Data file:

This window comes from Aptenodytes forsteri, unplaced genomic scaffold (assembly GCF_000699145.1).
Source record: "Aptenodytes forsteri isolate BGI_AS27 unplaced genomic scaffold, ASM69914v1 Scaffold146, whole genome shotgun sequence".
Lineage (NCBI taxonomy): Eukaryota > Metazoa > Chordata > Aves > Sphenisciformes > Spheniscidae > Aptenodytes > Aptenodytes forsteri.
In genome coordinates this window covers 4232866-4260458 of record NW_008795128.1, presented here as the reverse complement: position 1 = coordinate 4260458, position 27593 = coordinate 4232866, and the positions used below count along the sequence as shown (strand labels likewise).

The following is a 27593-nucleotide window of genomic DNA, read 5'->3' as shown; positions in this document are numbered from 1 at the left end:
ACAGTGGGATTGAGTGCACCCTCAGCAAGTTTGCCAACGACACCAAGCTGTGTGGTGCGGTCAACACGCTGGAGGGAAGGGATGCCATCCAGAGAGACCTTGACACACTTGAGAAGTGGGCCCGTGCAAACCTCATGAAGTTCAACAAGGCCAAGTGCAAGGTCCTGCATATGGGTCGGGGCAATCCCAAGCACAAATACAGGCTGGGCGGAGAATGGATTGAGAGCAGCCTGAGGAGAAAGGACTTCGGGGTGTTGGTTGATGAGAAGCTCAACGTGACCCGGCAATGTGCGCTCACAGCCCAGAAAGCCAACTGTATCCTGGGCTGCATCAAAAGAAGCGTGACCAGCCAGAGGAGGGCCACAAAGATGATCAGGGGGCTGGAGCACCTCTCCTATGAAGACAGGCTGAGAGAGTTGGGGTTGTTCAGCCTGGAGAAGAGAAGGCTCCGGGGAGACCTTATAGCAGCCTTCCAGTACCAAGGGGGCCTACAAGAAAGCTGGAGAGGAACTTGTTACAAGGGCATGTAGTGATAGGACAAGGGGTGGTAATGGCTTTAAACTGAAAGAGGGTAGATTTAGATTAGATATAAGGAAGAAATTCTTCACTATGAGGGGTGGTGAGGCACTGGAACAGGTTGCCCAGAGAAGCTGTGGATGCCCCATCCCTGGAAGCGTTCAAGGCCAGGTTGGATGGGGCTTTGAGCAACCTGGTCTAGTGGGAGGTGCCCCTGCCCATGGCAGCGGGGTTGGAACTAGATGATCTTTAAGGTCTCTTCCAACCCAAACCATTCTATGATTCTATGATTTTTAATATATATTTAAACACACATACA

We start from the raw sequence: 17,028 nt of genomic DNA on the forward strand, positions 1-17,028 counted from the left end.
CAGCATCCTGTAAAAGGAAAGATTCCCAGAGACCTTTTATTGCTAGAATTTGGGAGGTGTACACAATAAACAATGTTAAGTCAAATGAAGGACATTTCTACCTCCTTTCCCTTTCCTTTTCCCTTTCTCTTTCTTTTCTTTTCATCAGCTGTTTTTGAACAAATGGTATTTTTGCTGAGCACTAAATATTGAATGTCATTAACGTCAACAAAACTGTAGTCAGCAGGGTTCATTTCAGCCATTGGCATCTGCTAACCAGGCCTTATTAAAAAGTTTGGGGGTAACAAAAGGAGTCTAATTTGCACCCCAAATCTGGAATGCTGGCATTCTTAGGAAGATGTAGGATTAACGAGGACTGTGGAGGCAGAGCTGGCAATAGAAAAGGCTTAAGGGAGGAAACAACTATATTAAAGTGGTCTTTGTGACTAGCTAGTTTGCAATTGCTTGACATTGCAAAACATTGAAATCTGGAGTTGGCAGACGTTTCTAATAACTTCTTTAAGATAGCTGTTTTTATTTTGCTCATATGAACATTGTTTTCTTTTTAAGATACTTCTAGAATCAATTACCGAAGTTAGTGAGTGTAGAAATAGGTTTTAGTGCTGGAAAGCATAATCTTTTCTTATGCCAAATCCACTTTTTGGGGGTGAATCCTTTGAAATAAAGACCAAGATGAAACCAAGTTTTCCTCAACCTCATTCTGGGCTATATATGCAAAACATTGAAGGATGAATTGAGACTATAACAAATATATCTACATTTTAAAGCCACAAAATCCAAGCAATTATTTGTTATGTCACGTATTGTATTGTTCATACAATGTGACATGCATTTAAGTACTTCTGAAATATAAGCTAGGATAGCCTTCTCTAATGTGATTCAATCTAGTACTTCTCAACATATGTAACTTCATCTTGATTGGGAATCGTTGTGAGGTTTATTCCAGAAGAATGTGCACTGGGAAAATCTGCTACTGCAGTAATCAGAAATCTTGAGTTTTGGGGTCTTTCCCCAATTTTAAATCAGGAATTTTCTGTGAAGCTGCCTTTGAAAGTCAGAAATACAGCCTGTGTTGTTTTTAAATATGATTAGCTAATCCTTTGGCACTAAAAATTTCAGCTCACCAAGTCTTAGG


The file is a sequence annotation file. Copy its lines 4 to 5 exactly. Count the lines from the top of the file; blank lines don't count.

In genome coordinates this window covers 4232866-4260458 of record NW_008795128.1, presented here as the reverse complement: position 1 = coordinate 4260458, position 27593 = coordinate 4232866, and the positions used below count along the sequence as shown (strand labels likewise).

The following is a 27593-nucleotide window of genomic DNA, read 5'->3' as shown; positions in this document are numbered from 1 at the left end: